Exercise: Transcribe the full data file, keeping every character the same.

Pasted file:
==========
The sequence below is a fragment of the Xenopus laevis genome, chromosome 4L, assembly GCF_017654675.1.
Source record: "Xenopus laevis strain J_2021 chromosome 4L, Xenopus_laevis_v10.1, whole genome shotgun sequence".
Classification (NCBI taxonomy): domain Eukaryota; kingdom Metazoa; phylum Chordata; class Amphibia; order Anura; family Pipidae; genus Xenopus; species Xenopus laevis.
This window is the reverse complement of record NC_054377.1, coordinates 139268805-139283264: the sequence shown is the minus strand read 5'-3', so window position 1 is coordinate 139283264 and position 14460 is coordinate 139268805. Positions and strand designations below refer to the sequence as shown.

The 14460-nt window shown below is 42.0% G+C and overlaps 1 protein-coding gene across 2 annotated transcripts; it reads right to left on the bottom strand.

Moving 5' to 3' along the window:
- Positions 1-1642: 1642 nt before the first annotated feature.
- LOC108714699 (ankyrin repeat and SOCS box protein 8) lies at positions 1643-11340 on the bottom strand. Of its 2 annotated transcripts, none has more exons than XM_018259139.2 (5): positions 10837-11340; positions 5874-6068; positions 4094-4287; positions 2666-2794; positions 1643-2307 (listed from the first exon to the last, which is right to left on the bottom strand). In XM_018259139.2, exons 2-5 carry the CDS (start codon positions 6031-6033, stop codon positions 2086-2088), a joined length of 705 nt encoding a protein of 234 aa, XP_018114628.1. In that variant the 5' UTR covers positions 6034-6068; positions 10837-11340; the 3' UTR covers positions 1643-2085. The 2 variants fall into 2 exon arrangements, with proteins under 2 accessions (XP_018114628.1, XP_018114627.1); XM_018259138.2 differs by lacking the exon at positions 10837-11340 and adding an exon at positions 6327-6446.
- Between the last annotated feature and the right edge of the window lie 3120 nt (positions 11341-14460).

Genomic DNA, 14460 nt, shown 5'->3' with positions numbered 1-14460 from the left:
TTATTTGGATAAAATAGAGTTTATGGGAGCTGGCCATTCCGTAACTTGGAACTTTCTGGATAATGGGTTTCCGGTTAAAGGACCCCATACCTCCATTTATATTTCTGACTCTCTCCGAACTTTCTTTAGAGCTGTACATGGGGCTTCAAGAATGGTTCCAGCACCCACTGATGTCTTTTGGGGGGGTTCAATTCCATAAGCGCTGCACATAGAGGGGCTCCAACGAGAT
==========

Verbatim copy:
The sequence below is a fragment of the Xenopus laevis genome, chromosome 4L, assembly GCF_017654675.1.
Source record: "Xenopus laevis strain J_2021 chromosome 4L, Xenopus_laevis_v10.1, whole genome shotgun sequence".
Classification (NCBI taxonomy): domain Eukaryota; kingdom Metazoa; phylum Chordata; class Amphibia; order Anura; family Pipidae; genus Xenopus; species Xenopus laevis.
This window is the reverse complement of record NC_054377.1, coordinates 139268805-139283264: the sequence shown is the minus strand read 5'-3', so window position 1 is coordinate 139283264 and position 14460 is coordinate 139268805. Positions and strand designations below refer to the sequence as shown.

The 14460-nt window shown below is 42.0% G+C and overlaps 1 protein-coding gene across 2 annotated transcripts; it reads right to left on the bottom strand.

Moving 5' to 3' along the window:
- Positions 1-1642: 1642 nt before the first annotated feature.
- LOC108714699 (ankyrin repeat and SOCS box protein 8) lies at positions 1643-11340 on the bottom strand. Of its 2 annotated transcripts, none has more exons than XM_018259139.2 (5): positions 10837-11340; positions 5874-6068; positions 4094-4287; positions 2666-2794; positions 1643-2307 (listed from the first exon to the last, which is right to left on the bottom strand). In XM_018259139.2, exons 2-5 carry the CDS (start codon positions 6031-6033, stop codon positions 2086-2088), a joined length of 705 nt encoding a protein of 234 aa, XP_018114628.1. In that variant the 5' UTR covers positions 6034-6068; positions 10837-11340; the 3' UTR covers positions 1643-2085. The 2 variants fall into 2 exon arrangements, with proteins under 2 accessions (XP_018114628.1, XP_018114627.1); XM_018259138.2 differs by lacking the exon at positions 10837-11340 and adding an exon at positions 6327-6446.
- Between the last annotated feature and the right edge of the window lie 3120 nt (positions 11341-14460).

Genomic DNA, 14460 nt, shown 5'->3' with positions numbered 1-14460 from the left:
TTATTTGGATAAAATAGAGTTTATGGGAGCTGGCCATTCCGTAACTTGGAACTTTCTGGATAATGGGTTTCCGGTTAAAGGACCCCATACCTCCATTTATATTTCTGACTCTCTCCGAACTTTCTTTAGAGCTGTACATGGGGCTTCAAGAATGGTTCCAGCACCCACTGATGTCTTTTGGGGGGGTTCAATTCCATAAGCGCTGCACATAGAGGGGCTCCAACGAGAT